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Wat Arun and Bangkok’s historic Rattanakosin Island – Thailand’s timeless wonder

Wat Arun and Bangkok’s historic Rattanakosin Island – Thailand’s timeless wonder

Andrew J. Wood, travel writer and long-time resident of Thailand, shares his latest travel secrets on his home town.

Every city has its icons – Australia has the Sydney Opera House, New York has Times Square, Paris has the Eiffel Tower, and for Bangkok it’s Wat Arun.

Often referred to as the Temple of Dawn (a great name), Wat Arun is situated on the west bank of the Chao Phraya River, on the Thonburi side.


My visit over 2 days was to celebrate a birthday and for me to try to get a sense of the river community and local life there. Living in a high-rise building, it was good to get down to street level. And after 25 years living in Thailand, I really thought it was time I visited Wat Arun again and have my first traditional Thai massage at the famed Wat Pho.

To get to Wat Arun we crossed the river by a small shuttle boat at Tha Thien pier (no. 8). The crossing took only minutes.

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Wat Arun

It is one of the most stunning temples in Bangkok, not only because of its riverside location, but also because of the design. The four outer prangs (spires) are designed to focus the mind on the center, and Buddhists believe the structure reinforces its symbolism as a representation of Khao Phra Su Main (a heavenly mountain, the symbolic center of the universe). At night, the temple is colorfully lit, adding to its magic and mystery.

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Wat Arun

Wat Arun is decorated, surprisingly, with broken pieces of chinaware, covering the entire structure in a colorful mosaic. It’s said the temple derives its name from the Hindu god, Aruna, (the rising sun), and in the first light of the morning, the temple complex shines and sparkles like a jewel along the river front.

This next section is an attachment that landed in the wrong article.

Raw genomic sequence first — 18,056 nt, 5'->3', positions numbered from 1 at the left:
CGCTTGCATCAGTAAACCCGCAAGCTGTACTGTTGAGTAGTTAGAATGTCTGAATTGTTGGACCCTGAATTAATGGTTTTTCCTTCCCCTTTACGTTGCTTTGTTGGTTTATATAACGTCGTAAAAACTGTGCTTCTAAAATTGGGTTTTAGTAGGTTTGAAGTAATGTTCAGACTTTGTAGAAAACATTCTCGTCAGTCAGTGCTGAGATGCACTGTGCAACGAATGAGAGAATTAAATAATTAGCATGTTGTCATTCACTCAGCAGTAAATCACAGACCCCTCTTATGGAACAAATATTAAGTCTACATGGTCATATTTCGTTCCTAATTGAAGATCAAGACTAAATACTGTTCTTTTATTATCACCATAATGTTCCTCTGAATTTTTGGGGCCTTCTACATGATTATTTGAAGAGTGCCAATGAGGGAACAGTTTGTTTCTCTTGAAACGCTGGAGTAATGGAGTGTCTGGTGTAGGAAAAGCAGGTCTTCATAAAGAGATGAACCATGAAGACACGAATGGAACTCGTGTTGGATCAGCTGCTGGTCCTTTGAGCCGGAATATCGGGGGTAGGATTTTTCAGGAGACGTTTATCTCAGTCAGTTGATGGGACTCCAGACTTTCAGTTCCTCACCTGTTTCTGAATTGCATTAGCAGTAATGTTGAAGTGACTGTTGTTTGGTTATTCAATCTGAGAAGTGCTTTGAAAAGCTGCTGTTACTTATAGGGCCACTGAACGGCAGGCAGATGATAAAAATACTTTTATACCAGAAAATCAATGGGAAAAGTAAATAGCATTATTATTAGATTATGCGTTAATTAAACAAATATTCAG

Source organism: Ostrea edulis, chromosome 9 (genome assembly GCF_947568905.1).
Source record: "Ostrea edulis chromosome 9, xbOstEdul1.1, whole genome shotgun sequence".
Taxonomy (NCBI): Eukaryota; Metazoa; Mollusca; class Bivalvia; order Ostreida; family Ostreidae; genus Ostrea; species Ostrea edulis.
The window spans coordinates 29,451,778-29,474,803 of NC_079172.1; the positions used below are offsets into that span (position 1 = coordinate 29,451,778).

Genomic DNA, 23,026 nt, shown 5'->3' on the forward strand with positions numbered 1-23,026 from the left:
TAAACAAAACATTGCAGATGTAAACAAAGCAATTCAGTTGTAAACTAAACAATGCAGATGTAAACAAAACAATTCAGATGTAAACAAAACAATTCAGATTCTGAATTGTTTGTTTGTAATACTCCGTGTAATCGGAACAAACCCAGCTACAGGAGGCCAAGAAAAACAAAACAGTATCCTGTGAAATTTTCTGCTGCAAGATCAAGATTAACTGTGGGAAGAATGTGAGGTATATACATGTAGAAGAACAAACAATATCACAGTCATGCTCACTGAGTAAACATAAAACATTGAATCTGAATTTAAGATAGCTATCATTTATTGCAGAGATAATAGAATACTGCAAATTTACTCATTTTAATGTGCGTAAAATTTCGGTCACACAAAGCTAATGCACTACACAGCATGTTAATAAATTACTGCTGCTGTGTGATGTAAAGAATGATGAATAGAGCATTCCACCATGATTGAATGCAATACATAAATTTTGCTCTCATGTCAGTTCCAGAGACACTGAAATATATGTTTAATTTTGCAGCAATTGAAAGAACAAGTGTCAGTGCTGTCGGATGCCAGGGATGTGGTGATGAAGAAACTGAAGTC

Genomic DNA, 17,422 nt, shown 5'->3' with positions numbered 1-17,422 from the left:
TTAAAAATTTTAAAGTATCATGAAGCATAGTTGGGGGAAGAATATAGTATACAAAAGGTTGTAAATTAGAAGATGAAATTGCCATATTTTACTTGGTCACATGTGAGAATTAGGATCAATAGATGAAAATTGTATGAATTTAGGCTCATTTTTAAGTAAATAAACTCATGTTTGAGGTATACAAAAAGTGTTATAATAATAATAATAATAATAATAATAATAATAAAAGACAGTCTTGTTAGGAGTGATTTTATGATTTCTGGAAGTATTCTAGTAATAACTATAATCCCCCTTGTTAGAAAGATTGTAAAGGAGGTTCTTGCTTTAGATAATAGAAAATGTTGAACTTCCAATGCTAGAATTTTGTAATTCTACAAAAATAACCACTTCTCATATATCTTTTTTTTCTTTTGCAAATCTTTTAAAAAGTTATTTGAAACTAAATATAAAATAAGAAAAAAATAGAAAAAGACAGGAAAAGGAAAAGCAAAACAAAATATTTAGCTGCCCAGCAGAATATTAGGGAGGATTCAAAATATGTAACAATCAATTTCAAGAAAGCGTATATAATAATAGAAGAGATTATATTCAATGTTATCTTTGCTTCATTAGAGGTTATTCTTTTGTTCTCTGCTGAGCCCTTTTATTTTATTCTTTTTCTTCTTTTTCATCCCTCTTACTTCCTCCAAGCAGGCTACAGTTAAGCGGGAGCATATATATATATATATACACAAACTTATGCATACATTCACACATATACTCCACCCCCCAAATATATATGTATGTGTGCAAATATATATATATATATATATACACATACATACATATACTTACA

Buddha images at Wat Arun

Wat Arun stands majestically over the water, a significant structure among its low-rise neighbors. A temple has existed there since the 17th century.

On the grounds, there is a small temple dedicated to King Taksin the Great of Thonburi. Be sure to crawl under the King’s wooded bed. If you do, it is said to remove all the “dark shadows” in your life and bring you luck.

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The King’s 18th century bed

Wat Arun is located directly opposite Wat Pho in Bangkok’s historic district. The ancient center of Bangkok is called Rattanakosin Island. An “island” so called as it is surrounded by water, its borders is made up of the Chao Phraya River and canals. The “island” has many bridges, and the historic heartland is also home to Thailand’s most visited tourist site – the Grand Palace.

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The Garuda Royal Thai Emblem

Like many cities, the river is an integral part of Bangkok. It is used by around 55,000 people every day to travel to work. And it’s not just commuters. There are young kids swimming, fishermen fishing, and slow barges shipping. It’s an eclectic mix of new and old worlds, wooden huts alongside towering glass and steel skyscrapers.

Looking at the architecture adjacent to the river, there are examples of religious traditionalism such as temples co-existing with colonial era and modern structures, hotels, restaurants, and even 7-Elevens. And everywhere you turn – food!

“Have you eaten yet?” is one of the most common ways Thais greet each other. The street aromas are evocative and pungent. As we walked along crowded pavements we couldn’t help but notice the shops that spill out onto the street vying for space and attention. We passed through squalor and decay, but also glittering beauty, mingled with a grey ugliness.

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Bangkok tuk-tuk

Colorful tuk-tuks are everywhere, and the 3-wheeled taxis are a sure sign you’re in Thailand. It’s a perfect tourist hangout to explore and discover.

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Bangkok’s River of Kings also has as a new gem – the Riva Arun. We discovered this lovely boutique property, located opposite the famous landmark Wat Arun. Recently opened, it is a stunning 25-room hotel with jaw-dropping views. We stayed two days and were happy to use it as our base.